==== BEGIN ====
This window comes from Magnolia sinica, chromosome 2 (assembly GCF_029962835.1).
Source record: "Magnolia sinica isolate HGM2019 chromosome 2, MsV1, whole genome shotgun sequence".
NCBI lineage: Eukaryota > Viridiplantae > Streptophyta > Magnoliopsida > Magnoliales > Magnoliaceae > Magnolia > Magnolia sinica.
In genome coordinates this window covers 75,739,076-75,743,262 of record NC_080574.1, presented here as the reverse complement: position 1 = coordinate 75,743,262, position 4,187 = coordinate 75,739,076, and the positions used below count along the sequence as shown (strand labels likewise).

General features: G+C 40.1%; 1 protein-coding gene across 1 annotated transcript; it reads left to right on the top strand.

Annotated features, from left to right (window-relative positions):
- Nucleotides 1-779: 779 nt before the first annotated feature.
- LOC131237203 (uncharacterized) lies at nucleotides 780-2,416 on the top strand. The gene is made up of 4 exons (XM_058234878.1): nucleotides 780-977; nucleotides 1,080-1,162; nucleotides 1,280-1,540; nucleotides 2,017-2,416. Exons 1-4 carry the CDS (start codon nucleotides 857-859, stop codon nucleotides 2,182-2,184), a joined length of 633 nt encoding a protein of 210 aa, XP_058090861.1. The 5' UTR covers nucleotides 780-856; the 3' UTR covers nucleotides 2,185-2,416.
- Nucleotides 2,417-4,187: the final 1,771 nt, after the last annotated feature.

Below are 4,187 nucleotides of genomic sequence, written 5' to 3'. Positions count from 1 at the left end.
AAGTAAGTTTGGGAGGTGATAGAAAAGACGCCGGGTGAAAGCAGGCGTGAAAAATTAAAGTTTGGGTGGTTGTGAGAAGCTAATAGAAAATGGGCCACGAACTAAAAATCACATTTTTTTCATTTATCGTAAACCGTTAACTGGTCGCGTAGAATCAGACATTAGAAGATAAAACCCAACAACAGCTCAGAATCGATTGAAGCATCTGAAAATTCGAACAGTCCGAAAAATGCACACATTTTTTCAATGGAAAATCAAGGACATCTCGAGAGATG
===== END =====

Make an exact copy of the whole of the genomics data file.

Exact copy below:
This window comes from Magnolia sinica, chromosome 2 (assembly GCF_029962835.1).
Source record: "Magnolia sinica isolate HGM2019 chromosome 2, MsV1, whole genome shotgun sequence".
NCBI lineage: Eukaryota > Viridiplantae > Streptophyta > Magnoliopsida > Magnoliales > Magnoliaceae > Magnolia > Magnolia sinica.
In genome coordinates this window covers 75,739,076-75,743,262 of record NC_080574.1, presented here as the reverse complement: position 1 = coordinate 75,743,262, position 4,187 = coordinate 75,739,076, and the positions used below count along the sequence as shown (strand labels likewise).

General features: G+C 40.1%; 1 protein-coding gene across 1 annotated transcript; it reads left to right on the top strand.

Annotated features, from left to right (window-relative positions):
- Nucleotides 1-779: 779 nt before the first annotated feature.
- LOC131237203 (uncharacterized) lies at nucleotides 780-2,416 on the top strand. The gene is made up of 4 exons (XM_058234878.1): nucleotides 780-977; nucleotides 1,080-1,162; nucleotides 1,280-1,540; nucleotides 2,017-2,416. Exons 1-4 carry the CDS (start codon nucleotides 857-859, stop codon nucleotides 2,182-2,184), a joined length of 633 nt encoding a protein of 210 aa, XP_058090861.1. The 5' UTR covers nucleotides 780-856; the 3' UTR covers nucleotides 2,185-2,416.
- Nucleotides 2,417-4,187: the final 1,771 nt, after the last annotated feature.

Below are 4,187 nucleotides of genomic sequence, written 5' to 3'. Positions count from 1 at the left end.
AAGTAAGTTTGGGAGGTGATAGAAAAGACGCCGGGTGAAAGCAGGCGTGAAAAATTAAAGTTTGGGTGGTTGTGAGAAGCTAATAGAAAATGGGCCACGAACTAAAAATCACATTTTTTTCATTTATCGTAAACCGTTAACTGGTCGCGTAGAATCAGACATTAGAAGATAAAACCCAACAACAGCTCAGAATCGATTGAAGCATCTGAAAATTCGAACAGTCCGAAAAATGCACACATTTTTTCAATGGAAAATCAAGGACATCTCGAGAGATG